Satnews Daily
November 19th, 2013

EOMAP—Coral Reefs Captured As Digital Maps (Imagery)

[SatNews] German and Australian scientists have launched a set of groundbreaking, high resolution, shallow water topography maps for the entire Great Barrier Reef.

These world-first digital maps of the coral reefs, using satellite derived depth (bathymetry) techniques, are a critical step towards identifying, managing and essentially preserving and protecting what lies within the waters of th is global icon. Project partner, Dr. Robin Beaman of James Cook University, said the product is different to anything else available, as until this product, nearly half of the shallow water reef area on the Great Barrier Reef had not been mapped using modern digital surveys.

EOMAP's Great Barrier Reef Bathymetry map. Image courtesy of EOMAP. You can download this map via this direct link.
While these coral reefs are the most ecologically significant , they are also the most difficult to map due to being either too remote or because of their shallow nature, which makes them navigationally dangerous. Instead of relying on traditional surveying vessels or ai rcraft to map the many ‘un-mappable’ areas of the reef , German-based aquatic remote-sensing company EOMAP used space-borne satellites to overcome these hurdles.

The result is the largest project of its kind ever conducted in Australia, and poss ibly the en tire world. The 3D water depth maps have a 30m horizontal resolution over approximately 350,000km2 of the Great Barrier Reef World Heritage Area and Torres Strait, providing not only more detailed individual reef data, but also a complete picture of Earth ’s largest coral reef ecosystem.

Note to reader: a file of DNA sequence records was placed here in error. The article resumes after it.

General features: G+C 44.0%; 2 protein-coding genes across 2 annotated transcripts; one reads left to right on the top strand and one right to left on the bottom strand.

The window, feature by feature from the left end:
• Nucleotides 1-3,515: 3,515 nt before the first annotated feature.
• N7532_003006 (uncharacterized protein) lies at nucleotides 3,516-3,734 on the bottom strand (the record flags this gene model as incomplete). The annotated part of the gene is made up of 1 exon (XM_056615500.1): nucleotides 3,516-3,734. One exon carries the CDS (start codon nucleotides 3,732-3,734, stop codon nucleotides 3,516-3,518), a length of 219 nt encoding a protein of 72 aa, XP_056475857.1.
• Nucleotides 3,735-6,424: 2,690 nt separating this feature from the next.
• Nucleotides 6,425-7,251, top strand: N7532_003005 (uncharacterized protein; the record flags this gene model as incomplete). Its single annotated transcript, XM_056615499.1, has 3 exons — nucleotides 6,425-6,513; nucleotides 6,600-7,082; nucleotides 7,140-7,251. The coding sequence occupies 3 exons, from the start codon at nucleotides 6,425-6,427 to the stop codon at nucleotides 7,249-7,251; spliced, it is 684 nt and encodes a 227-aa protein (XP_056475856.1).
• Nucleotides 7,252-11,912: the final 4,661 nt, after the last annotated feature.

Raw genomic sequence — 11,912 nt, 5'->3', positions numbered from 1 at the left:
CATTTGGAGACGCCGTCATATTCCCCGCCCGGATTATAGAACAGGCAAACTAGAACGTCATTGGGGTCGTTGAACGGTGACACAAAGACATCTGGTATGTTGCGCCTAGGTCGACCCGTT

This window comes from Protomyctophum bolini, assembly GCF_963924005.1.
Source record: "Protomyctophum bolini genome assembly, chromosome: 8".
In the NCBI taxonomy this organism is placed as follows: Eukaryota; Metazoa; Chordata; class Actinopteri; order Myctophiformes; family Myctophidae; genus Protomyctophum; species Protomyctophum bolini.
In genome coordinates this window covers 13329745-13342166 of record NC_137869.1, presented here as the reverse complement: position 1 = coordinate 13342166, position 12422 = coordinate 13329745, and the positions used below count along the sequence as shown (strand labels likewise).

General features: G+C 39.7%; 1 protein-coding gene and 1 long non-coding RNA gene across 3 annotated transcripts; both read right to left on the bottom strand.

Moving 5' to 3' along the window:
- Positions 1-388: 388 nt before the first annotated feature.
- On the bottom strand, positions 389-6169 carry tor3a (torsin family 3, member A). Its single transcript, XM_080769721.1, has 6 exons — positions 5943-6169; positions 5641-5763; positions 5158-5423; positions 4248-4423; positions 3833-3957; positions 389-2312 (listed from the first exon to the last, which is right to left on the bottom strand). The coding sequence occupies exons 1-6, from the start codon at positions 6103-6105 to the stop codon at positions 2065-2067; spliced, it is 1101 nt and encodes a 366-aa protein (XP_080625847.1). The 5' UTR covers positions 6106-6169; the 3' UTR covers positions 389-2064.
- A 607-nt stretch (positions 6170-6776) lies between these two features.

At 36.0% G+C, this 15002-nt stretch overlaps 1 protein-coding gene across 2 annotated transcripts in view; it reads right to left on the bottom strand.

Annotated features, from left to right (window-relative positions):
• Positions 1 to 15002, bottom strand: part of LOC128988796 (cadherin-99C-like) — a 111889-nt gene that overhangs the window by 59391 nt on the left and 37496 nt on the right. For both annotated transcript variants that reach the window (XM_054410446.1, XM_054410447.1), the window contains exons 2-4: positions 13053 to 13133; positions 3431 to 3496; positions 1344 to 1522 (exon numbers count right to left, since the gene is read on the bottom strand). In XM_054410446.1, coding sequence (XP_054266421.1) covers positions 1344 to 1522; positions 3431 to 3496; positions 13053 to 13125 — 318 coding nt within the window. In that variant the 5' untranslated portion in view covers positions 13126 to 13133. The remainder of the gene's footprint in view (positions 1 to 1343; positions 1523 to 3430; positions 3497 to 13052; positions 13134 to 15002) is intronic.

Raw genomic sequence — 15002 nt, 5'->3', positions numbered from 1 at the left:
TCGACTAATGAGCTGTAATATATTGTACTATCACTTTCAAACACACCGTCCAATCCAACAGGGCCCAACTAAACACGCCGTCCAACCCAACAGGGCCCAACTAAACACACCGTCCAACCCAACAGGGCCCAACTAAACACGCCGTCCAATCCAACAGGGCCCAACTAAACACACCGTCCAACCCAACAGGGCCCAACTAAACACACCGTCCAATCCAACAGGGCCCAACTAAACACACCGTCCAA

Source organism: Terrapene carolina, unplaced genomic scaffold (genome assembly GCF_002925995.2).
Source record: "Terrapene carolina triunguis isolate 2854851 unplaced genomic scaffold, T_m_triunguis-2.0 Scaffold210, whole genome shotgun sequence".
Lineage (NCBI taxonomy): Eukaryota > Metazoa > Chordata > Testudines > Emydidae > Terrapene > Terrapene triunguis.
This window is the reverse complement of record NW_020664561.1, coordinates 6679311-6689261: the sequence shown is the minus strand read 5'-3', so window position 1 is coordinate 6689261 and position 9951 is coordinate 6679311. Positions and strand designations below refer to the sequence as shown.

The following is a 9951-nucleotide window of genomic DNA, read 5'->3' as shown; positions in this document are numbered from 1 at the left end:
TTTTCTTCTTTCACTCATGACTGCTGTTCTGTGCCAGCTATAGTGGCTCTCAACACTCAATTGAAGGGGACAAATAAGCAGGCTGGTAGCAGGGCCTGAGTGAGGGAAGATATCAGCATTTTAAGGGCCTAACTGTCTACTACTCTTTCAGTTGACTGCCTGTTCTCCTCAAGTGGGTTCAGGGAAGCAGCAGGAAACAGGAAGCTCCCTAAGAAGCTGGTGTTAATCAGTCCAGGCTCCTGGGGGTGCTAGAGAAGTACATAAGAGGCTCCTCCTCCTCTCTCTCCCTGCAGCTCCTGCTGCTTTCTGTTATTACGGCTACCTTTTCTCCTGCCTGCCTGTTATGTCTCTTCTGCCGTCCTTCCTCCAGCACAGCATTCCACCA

“This information is regarded as essential for any government or company involved with managing the reef environment,” said Professor Stuart Phinn, University of Queensland, another partner on the project. The EOMAP product will aid the ‘big picture’ assessments of the Great Barrier Reef, including water quality modeling, measuring responses to both man-made and natural impacts, such as sediment transportation and tropical cyclones, and helping to predict the likely impacts of climate change effects, such as sea level rise and increa sed tropical cyclone frequency. It will also help target priority areas for more detailed data collection.

“There is often a disconnect between research and industry, where researchers generally look at changes on individual reefs and hab itats,” said Dr. Nathan Quadros from the Cooperative Research Centre for Spatial Information, also a partner on the project. “ But industry wants the overall picture of the reef—this product brings the two together.”